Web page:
While developing our project λPage, we've found something we like to
share with you all.
We have an application with a main window and we want to update a
part of the window (in this case, a textbox) while letting the user
work with the rest of the UI.
To accomplish that, we need to parallelize things and the natural way
of doing so is using Control.Concurrent.forkIO.
So, we have the main thread that handles the UI (like all wx apps do)
and another one, started with forkIO, that periodically updates a
textbox using textCtrlAppendText.
Then we noticed that the forked thread only worked when the user
*actually* used the UI, i.e. if the user just waited to see the new
values appear in the textbox, those updates never happened. But in
the very instant he moved the mouse or touched a key, BOOM, the
textbox was updated.
We found out what was going on and I think Jeremy will explain it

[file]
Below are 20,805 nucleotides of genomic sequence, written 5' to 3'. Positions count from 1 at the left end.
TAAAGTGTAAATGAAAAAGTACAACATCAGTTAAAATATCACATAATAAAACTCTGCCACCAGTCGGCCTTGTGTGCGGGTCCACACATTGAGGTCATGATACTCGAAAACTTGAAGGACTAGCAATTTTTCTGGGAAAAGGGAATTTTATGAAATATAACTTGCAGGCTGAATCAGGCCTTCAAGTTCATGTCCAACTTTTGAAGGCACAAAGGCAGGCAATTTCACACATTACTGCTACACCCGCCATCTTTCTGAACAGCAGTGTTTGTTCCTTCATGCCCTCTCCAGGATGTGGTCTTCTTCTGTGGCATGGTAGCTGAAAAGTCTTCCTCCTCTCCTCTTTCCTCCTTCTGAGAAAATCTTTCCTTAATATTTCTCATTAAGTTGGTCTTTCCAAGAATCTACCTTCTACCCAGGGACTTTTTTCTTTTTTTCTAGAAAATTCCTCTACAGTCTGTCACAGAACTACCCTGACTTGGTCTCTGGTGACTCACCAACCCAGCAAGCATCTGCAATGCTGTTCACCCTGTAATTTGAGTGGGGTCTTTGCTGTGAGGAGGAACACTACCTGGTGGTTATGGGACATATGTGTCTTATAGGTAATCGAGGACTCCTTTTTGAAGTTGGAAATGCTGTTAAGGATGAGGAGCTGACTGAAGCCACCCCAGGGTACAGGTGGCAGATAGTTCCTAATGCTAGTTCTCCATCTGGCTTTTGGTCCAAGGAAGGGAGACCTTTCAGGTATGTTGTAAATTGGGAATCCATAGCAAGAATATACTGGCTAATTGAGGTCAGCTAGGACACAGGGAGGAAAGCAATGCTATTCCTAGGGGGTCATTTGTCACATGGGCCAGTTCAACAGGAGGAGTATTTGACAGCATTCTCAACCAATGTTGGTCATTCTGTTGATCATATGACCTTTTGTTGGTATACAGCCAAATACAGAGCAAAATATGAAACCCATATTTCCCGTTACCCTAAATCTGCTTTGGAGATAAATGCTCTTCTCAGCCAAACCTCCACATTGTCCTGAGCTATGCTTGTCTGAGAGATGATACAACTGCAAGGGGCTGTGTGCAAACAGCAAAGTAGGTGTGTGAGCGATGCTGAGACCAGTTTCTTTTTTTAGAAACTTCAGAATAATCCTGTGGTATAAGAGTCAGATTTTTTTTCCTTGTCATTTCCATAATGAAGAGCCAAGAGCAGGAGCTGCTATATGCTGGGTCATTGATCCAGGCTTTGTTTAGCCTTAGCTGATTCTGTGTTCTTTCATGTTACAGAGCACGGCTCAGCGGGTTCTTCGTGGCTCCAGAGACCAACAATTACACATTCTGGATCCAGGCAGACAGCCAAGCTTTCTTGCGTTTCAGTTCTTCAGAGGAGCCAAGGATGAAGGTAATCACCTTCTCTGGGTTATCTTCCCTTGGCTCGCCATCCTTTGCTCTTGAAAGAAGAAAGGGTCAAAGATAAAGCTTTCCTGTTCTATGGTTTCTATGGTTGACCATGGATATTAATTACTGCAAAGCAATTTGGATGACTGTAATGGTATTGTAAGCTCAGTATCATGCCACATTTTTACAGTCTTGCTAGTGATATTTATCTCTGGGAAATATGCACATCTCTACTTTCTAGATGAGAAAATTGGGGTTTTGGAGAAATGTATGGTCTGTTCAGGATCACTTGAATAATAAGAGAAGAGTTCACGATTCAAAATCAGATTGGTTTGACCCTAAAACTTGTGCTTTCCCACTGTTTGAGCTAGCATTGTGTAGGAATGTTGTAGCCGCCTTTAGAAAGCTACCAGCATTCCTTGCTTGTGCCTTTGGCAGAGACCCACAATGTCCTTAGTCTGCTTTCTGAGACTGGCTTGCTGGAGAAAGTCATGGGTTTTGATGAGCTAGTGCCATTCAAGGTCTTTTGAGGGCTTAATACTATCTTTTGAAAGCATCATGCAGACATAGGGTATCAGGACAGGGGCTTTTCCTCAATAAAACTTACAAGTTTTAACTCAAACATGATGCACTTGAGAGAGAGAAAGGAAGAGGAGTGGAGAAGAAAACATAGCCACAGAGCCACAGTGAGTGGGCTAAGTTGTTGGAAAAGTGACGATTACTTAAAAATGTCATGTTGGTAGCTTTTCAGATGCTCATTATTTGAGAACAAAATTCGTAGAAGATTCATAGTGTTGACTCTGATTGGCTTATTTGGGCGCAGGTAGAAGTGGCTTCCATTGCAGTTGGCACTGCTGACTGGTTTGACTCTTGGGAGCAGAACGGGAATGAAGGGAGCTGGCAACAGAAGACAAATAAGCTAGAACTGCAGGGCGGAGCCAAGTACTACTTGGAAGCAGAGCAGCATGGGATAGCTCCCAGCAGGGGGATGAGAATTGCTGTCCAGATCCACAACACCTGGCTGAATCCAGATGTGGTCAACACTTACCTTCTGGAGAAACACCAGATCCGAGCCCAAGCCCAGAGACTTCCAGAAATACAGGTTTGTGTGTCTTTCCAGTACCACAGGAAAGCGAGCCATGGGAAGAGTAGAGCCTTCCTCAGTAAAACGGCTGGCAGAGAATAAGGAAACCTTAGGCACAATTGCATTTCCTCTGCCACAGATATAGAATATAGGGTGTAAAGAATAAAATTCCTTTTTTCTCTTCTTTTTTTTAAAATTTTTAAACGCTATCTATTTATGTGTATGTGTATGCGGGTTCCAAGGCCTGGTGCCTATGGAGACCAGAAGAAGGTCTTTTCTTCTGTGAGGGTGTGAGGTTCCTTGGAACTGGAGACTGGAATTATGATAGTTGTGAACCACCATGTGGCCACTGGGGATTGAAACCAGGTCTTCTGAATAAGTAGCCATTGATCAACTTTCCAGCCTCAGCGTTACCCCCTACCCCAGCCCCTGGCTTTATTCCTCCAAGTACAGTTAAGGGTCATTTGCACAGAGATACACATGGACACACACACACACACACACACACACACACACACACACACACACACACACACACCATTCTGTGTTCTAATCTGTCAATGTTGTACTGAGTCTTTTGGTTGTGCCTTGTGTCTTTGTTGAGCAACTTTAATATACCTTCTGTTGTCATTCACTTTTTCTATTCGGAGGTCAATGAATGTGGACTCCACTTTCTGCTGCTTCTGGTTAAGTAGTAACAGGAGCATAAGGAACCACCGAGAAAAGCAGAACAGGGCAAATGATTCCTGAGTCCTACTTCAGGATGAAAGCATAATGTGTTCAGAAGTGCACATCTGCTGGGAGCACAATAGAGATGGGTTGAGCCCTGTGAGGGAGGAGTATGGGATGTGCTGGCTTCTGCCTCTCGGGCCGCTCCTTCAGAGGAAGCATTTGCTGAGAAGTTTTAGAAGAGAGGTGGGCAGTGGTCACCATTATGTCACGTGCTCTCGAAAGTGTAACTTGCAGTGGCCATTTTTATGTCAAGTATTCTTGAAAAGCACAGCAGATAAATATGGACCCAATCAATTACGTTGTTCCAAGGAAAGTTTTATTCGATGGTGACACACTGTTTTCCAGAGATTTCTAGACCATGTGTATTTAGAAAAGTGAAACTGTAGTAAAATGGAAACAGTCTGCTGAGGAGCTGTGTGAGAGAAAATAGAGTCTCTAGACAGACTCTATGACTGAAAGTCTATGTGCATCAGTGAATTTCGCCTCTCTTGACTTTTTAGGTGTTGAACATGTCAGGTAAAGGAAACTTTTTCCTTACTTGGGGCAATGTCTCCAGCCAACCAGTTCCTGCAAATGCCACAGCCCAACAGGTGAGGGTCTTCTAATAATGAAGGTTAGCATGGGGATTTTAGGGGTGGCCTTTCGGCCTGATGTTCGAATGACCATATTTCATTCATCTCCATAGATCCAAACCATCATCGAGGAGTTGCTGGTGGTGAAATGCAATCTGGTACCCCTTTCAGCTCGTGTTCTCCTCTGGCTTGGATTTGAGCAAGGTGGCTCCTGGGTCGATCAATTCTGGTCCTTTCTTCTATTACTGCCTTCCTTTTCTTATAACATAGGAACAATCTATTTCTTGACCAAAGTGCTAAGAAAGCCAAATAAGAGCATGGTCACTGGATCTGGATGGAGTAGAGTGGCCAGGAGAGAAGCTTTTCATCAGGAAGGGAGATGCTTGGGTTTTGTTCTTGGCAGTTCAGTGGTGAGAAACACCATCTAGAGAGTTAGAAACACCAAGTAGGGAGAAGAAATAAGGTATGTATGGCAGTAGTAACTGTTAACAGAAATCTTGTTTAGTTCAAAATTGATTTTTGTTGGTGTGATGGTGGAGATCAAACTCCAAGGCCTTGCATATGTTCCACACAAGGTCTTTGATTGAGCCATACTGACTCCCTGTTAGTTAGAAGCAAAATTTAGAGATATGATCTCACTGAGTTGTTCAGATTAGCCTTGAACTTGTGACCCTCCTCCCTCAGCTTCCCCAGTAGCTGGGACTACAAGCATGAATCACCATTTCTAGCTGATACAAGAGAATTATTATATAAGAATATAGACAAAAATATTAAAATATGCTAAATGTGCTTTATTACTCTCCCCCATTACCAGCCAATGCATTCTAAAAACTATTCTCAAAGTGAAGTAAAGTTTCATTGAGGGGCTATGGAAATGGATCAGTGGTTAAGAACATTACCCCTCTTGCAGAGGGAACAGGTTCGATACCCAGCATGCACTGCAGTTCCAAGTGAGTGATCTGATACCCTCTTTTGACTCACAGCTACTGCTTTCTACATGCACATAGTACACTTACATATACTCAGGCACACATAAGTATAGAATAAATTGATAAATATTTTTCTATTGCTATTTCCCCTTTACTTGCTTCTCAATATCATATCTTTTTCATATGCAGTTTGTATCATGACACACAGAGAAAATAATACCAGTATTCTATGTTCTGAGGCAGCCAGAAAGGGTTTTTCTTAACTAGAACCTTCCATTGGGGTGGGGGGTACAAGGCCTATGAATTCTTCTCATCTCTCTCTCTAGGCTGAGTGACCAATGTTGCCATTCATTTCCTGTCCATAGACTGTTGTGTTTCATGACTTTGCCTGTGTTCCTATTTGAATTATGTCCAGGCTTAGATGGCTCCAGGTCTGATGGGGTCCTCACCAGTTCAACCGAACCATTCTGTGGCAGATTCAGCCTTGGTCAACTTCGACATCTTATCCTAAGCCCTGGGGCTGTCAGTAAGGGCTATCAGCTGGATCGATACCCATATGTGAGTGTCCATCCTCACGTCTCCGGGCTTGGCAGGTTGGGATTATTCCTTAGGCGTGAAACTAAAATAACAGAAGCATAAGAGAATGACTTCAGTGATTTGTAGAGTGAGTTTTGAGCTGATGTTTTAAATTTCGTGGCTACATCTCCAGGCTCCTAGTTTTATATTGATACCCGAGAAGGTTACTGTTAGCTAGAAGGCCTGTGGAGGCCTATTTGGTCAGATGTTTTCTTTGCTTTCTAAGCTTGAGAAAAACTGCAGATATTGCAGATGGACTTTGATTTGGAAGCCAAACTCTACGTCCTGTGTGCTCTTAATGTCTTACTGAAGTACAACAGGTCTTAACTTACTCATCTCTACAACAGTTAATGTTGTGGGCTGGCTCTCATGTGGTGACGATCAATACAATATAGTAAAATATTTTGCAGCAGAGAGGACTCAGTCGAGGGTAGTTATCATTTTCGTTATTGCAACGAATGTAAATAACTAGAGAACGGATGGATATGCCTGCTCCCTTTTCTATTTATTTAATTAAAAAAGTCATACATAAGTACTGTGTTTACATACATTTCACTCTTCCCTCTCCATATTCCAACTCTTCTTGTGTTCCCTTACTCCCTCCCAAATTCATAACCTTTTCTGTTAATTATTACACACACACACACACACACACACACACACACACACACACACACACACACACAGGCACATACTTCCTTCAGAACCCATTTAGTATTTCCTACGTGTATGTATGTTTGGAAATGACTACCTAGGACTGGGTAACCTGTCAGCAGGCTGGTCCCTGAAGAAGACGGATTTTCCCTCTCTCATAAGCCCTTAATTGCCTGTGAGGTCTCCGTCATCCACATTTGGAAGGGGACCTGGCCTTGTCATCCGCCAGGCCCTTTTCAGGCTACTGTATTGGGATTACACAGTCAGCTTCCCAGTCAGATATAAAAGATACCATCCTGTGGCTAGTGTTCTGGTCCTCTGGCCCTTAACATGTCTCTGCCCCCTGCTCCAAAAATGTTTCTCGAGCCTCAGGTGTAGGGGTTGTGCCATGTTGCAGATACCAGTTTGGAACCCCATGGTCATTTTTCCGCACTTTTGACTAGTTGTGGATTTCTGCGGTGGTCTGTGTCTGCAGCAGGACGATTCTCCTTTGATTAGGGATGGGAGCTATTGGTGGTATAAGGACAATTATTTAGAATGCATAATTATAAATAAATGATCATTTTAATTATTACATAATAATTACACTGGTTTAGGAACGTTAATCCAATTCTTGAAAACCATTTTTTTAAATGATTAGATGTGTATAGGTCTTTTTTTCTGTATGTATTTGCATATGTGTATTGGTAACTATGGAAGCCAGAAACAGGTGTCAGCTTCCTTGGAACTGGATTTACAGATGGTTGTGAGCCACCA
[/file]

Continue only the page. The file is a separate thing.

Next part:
better than me (maybe as an article in his blog? :P), but the basic
idea is that the main loop of any wxHaskell application is running in
C and the wxHaskell functions are only used as callbacks, so once the
control returns to the C loop it doesn't come back to Haskell world
until "something happens" (i.e. some event is triggered by the UI).
We worked around the issue by adding a "keep-alive" timer that ticks
every 50ms, but that's not the most elegant solution, isn't it?
Anyway, to prove our point I've developed a tiny example that I'm
attaching to this mail. To try it, once compiled and running, use the
"Actions" menu to start the logger and then start and stop the timer.
If you do nothing else in the application, you should see that it logs
only when the timer is ticking.
I hope this helps as it was really hard to understand and work
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